Is the Lord Among Us or Not?
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And he called the name of the place Massah and Meribah, because of the quarreling of the people of Israel, and because they tested the Lord by saying, “Is the Lord among us or not?” (Exodus 17:7).
Grace to you and peace from God our Father and the Lord Jesus Christ!
“Is the Lord among us or not?” That’s what the Israelites demand at a place called Rephidim. Not, “Why is God letting this happen to us?” Or “What is the Lord up to?”, but “Is God even here like He said He’d be?”
Talk about change. Three chapters ago, in Exodus 14, the Lord had led them across the Red Sea on dry ground before drowning the Egyptian army in pursuit. The people of Israel sang God’s praises for their deliverance in Exodus 15. Then in chapter 16, the people complained that there was no food, and so God fed them with manna and quail in the wilderness. Now the people are openly quarreling with God’s appointed shepherd, testing the Lord. “Is the Lord among us or not?”
Rephidim is not far from Mount Sinai in the Horeb mountain range where Moses had tended sheep for his father-in-law Jethro. As they move forward from the sea, the hills are getting higher, the valleys are getting narrower and full of rocks, and springs of water are nowhere to be found. They’re in a strange land, a little on the tired side, worried about the future and getting thirsty; and as the anxiety mounts, that pillar of cloud that’s been leading them starts to look like just a cloud, not the presence of the Lord. Facing hard times, God’s gracious promises are replaced by their nagging doubts. Whenever adversity comes along, people are immediately tempted to think that God has let them down or left them behind; and it’s no difference for these people in the wilderness. Has God brought them out there to die and then abandoned them? And is Moses His chosen instrument for this drawn-out death sentence? “Is the Lord among us or not?”
Who would have blamed Moses at this point if he felt like taking his staff and going back to tend sheep for Jethro, who still lived nearby! After putting forth every effort to serve the people, they are ready to turn against him as soon as the first trouble arises. Even the most obstinate sheep don’t threaten their shepherd with bodily harm. “What shall I do with this people?” he asks the Lord.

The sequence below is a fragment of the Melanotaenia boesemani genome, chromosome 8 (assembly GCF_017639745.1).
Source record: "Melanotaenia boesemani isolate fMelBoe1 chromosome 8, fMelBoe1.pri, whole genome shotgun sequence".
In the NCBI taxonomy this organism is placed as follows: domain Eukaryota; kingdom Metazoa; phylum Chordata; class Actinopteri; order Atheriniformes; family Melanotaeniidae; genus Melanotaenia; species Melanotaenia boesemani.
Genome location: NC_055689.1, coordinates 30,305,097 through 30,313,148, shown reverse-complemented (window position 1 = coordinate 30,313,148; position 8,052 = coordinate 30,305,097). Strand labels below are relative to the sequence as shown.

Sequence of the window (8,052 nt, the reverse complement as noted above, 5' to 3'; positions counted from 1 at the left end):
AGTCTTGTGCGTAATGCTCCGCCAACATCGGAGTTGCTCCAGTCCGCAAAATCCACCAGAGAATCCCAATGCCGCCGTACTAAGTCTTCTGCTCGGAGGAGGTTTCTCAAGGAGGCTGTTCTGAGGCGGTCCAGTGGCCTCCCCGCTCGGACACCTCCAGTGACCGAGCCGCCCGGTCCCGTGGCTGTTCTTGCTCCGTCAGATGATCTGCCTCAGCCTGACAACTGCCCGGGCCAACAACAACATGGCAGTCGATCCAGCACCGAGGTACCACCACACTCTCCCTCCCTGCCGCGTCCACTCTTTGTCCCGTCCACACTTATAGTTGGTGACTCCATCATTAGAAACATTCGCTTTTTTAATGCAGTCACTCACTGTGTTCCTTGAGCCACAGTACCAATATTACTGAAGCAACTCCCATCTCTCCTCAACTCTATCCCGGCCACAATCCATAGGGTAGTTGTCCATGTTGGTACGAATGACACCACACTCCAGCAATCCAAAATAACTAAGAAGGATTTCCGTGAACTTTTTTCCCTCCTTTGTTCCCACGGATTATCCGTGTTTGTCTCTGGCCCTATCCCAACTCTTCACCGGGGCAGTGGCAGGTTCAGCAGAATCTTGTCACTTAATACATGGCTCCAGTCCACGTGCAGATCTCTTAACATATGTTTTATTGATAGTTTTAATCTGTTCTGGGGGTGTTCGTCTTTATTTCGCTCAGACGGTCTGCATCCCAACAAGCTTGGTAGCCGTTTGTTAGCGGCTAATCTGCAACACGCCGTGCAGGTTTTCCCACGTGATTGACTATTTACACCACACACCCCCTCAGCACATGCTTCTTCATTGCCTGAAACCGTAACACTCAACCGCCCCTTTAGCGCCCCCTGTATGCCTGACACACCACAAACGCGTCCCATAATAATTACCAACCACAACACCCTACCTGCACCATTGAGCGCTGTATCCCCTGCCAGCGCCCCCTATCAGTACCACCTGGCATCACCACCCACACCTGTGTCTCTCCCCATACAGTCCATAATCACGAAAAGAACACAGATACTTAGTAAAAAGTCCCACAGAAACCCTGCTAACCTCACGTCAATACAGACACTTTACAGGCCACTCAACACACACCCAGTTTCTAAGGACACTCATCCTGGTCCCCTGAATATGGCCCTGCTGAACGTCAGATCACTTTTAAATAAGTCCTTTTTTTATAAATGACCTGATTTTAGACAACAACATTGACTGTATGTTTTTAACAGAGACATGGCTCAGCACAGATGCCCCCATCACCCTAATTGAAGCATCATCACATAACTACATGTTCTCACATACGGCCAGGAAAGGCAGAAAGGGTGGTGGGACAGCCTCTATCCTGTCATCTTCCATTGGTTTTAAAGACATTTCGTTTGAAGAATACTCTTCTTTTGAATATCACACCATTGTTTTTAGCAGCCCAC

Although the people prove themselves faithless, God remains faithful. He has a plan: “Pass on before the people, taking with you some of the elders of Israel, and take in your hand the staff with which you struck the Nile, and go. Behold, I will stand before you there on the rock at Horeb, and you shall strike the rock, and water shall come out of it, and the people will drink.”
Moses does so. At Horeb, he strikes the rock where God stands, and water flows. The people drink and are satisfied because the Lord has provided. Moses names the place “Massah and Meribah,” meaning something like “testing” and “quarreling,” because through their quarreling with Moses, the Israelites are testing the Lord, doubting His faithfulness, saying, “Is the Lord among us or not?”
The Lord answers the question with a definite “yes:” In His mercy, the Lord again gives evidence of His love to these undeserving people. Water flows from the rock, and by that water He keeps His people alive.
It’s a story of miraculous provision, this water flowing from a rock; and that by itself is a reminder of God’s care for His people, including you and me. But there is far more to this story than that: when you hear this story, think of your Savior, for this text (like all Scripture) is given to point you to Christ.
St. Paul explains, “For I do not want you to be unaware, brothers, that our fathers were all under the cloud, and all passed through the sea, and all were baptized into Moses in the cloud and in the sea, and all ate the same spiritual food, and all drank the same spiritual drink. For they drank from the spiritual Rock that followed them, and the Rock was Christ” (1 Corinthians 10:1–4).
The Israelites of the Exodus were under the cloud—they were led forth by the Lord, who was present with them. They passed away through the sea, and they were baptized in the cloud and in the sea—released from slavery in Egypt by the Lord’s promise attached to the water of the Red Sea that drowned the enemy and made them free. They ate food that the Lord provided. They drank from the spiritual Rock that followed them, and the Rock was Christ, says St. Paul—the Lord Jesus was there with His people long before His Incarnation, and He provided them with water to drink that sustained them in the wilderness.
This Lord is your Savior, too. Like Israel, you were once in slavery, too. Not to Pharaoh, but to sin and death. The Lord brought you out of slavery by passing you through the waters of Holy Baptism. He drowned the enemy of your old sinful flesh by water and His Word, and you emerged a new creation, one of God’s holy chosen people. Since then, He has fed you—with every Word that proceeds from His mouth, as well as with the Bread of heaven, His very body and blood. You’re not in the Promised Land of heaven—you’re still in the wilderness with its many hardships and rocky roads; but there is no question that the Lord is with you.